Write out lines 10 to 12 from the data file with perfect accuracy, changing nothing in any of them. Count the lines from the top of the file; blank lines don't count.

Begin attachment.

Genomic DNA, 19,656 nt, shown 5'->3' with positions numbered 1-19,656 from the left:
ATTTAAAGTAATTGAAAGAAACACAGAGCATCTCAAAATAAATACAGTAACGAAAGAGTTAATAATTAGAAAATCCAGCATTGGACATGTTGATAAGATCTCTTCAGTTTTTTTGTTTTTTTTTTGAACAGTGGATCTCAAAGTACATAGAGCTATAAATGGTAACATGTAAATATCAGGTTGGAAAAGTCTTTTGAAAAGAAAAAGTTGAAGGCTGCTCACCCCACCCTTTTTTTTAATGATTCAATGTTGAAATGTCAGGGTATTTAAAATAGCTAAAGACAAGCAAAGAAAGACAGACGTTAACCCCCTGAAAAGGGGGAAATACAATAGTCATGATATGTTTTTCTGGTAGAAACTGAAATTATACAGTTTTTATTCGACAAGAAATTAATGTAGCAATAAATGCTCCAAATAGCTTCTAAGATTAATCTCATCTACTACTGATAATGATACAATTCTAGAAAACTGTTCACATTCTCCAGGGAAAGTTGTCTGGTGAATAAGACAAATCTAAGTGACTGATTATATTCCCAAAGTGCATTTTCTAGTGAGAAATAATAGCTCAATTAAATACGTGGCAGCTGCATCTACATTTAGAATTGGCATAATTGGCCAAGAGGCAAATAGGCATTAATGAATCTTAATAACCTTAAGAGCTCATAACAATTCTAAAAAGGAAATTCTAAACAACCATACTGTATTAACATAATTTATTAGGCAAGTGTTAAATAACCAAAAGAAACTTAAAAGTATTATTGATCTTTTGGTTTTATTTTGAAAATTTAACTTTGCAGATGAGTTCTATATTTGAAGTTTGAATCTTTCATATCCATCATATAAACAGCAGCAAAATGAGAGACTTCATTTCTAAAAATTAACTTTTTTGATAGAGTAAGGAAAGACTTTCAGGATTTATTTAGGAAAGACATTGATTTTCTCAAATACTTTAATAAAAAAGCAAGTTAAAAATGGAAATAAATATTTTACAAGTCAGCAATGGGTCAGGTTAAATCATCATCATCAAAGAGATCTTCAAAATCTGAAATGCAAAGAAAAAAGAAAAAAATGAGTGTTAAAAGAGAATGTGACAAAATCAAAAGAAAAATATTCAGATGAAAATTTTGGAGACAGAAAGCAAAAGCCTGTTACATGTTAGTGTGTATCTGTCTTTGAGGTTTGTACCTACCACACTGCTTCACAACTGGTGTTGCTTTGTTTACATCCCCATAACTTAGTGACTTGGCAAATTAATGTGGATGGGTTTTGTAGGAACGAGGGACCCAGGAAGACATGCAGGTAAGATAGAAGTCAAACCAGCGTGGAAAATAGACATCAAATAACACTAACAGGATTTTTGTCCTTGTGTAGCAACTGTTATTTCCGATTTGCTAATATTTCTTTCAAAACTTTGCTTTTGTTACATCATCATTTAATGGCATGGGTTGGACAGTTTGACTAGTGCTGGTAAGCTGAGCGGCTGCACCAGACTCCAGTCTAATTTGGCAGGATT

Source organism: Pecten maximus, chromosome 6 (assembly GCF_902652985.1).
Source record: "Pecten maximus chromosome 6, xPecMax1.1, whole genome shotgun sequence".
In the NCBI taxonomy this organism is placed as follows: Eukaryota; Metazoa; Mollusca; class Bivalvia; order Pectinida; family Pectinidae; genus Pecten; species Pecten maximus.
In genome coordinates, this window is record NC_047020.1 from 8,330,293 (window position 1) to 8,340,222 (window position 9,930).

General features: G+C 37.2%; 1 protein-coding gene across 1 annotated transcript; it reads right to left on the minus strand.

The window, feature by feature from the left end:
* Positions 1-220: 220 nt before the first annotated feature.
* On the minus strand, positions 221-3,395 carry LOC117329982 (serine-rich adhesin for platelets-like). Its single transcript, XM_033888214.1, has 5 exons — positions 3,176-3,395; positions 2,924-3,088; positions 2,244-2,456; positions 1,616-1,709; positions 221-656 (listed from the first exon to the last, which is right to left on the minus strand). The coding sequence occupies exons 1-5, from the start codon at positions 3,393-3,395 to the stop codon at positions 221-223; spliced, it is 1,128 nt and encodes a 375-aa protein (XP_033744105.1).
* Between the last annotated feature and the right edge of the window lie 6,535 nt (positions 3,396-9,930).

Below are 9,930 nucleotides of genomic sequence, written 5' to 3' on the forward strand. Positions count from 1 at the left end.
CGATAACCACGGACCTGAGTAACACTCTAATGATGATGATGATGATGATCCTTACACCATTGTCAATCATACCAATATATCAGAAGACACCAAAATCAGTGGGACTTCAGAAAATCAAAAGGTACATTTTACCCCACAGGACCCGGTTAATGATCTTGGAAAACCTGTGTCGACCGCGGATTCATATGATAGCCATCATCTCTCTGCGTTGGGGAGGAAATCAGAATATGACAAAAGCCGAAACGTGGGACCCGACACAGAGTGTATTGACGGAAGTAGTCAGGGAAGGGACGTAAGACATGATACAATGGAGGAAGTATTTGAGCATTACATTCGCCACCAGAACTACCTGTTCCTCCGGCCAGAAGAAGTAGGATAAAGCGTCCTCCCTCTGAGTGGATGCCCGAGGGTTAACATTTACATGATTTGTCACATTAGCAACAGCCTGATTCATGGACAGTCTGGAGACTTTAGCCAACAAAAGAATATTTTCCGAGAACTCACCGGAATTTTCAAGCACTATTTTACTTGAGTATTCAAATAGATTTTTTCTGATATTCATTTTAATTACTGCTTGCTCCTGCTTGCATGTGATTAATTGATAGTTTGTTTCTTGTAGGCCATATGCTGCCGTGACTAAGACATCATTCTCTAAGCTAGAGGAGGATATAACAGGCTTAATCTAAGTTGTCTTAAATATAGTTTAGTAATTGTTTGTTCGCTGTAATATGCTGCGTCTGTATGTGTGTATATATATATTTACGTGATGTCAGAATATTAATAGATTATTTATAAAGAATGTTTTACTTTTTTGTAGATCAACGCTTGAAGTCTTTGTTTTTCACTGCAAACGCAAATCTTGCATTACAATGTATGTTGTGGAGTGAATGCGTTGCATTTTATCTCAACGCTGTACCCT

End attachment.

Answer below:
* On the minus strand, positions 221-3,395 carry LOC117329982 (serine-rich adhesin for platelets-like). Its single transcript, XM_033888214.1, has 5 exons — positions 3,176-3,395; positions 2,924-3,088; positions 2,244-2,456; positions 1,616-1,709; positions 221-656 (listed from the first exon to the last, which is right to left on the minus strand). The coding sequence occupies exons 1-5, from the start codon at positions 3,393-3,395 to the stop codon at positions 221-223; spliced, it is 1,128 nt and encodes a 375-aa protein (XP_033744105.1).
* Between the last annotated feature and the right edge of the window lie 6,535 nt (positions 3,396-9,930).

Below are 9,930 nucleotides of genomic sequence, written 5' to 3' on the forward strand. Positions count from 1 at the left end.